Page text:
For some, learning never ends. Those who are passionate about what they do, interested in innovation and curious will never stop learning. What often naturally accompanies these qualities is a desire to share this learning. Those who do so through mentoring are an indispensable source of knowledge and support for students. They are often rewarded with the huge sense of achievement enabling someone’s development can deliver.
Mentoring and being mentored isn’t just about professionals helping the young and inexperienced. Thanks to rapid digital technology development, there are increasing opportunities for what the Wall Street Journal called “reverse mentoring.” Senior executives at various companies are paired with younger, more technologically proficient mentors. It’s a win-win, since the mentoring is ultimately reciprocal: each learns how the business and technology shape each other.
Being a Mentor: What’s In It For You
As a mentor, you have the opportunity to share what you think is important about your field or area of expertise. You have the experience to usher someone into a new profession or an entirely new way of life, to show that person they are not alone in their endeavors. It is a privilege and it is also a responsibility. After all, as a mentor, you are entrusted with guiding someone who does not yet have your level of experience or knowledge. The sense of accomplishment you feel when you’ve applied your own understanding of an area and soft skill set to provide genuine support to another is profound.
Being a mentor also involves a great deal of responsibility. According to a 2016 Fortune magazine article, being a mentor means personally investing in your mentee. You’re not simply a good listener with valuable knowledge, you’re also someone who endorses and advocates on behalf of your mentee. You’re effectively putting your stamp of approval on this individual’s future.
Being a Mentee: What’s In It For You
A mentor is someone you can turn to for advice, someone who will listen to you, someone who understands what you’re going through having been there themselves. This person has the sort of big-picture viewpoint that comes with experience. You’re not looking to avoid trials and tribulations – the sorts of experiences that, ideally, yield wisdom. Instead, you’re looking for someone who wants to positively influence you, and help you grow. Having someone in your corner as you face the inevitable challenges will help you understand how to confront these challenges and translate lessons learned into principles to be applied going forward.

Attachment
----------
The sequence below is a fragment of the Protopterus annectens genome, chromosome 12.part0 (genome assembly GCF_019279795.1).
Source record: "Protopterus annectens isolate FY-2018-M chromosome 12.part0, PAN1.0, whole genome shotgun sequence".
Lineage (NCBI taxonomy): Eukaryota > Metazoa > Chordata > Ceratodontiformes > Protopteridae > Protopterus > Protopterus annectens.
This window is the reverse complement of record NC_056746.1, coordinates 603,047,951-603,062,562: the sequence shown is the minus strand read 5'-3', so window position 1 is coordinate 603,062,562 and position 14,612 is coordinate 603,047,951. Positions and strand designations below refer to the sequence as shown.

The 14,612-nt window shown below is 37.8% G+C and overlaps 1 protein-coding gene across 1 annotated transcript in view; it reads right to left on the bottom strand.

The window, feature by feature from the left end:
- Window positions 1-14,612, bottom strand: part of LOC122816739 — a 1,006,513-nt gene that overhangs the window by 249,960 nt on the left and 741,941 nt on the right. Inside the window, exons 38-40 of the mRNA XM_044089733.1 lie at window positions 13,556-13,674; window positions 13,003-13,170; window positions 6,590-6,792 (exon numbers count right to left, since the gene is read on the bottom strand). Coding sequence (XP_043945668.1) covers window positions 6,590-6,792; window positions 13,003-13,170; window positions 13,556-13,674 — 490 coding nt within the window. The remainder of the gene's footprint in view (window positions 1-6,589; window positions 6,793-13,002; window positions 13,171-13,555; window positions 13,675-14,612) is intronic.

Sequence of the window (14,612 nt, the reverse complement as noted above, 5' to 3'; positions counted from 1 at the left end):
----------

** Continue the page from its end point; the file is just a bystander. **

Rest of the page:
According to a 2016 Forbes magazine article, mentoring is a two-way street that requires a commitment from both the mentor and the mentee. Unless having a mentor is built into your academic program or employment, it’s up to you to seek one. The fact that you take the initiative to do so speaks volumes about your commitment to success.
Starting a Global Mentorship Relationship
In the digital age, the global community can feel practically intimate. You can exchange instant messages with someone thousands of miles away. You can have a real-time videophone conversation with multiple people, each in a different country. There is so much about this technology and the ever-growing innovations to be commended. Perhaps digital technology’s most noble feature is that it is a great equalizer. If you can get access to the internet, your whole world opens up in entirely new ways.
Non-profits give us a way to think about starting a global mentoring relationship. For example, the micro-lending organization, Kiva, was the first online lending platform that operated according to donations as little as $25 to entrepreneurs in developing countries. Once the money is repaid, it is loaned out to another entrepreneur. Part of the process involves mentoring the individuals who receive the loans. The goal is for them to grow their business enough not only to pay back the loan but also to expand the business and sustain a profit margin.
There are existing global mentoring organizations, each typically focused on an area of specialization. For example, Toptal Academy mentors work with minorities and individuals from low-income backgrounds to become professional software engineers.
The scope of the mentoring can be as broad or narrow as you see fit. From dermatology to social justice, there is no field that doesn’t benefit from mentorship programs. Best of all for you, there is likely to be an existing organization to help you get started.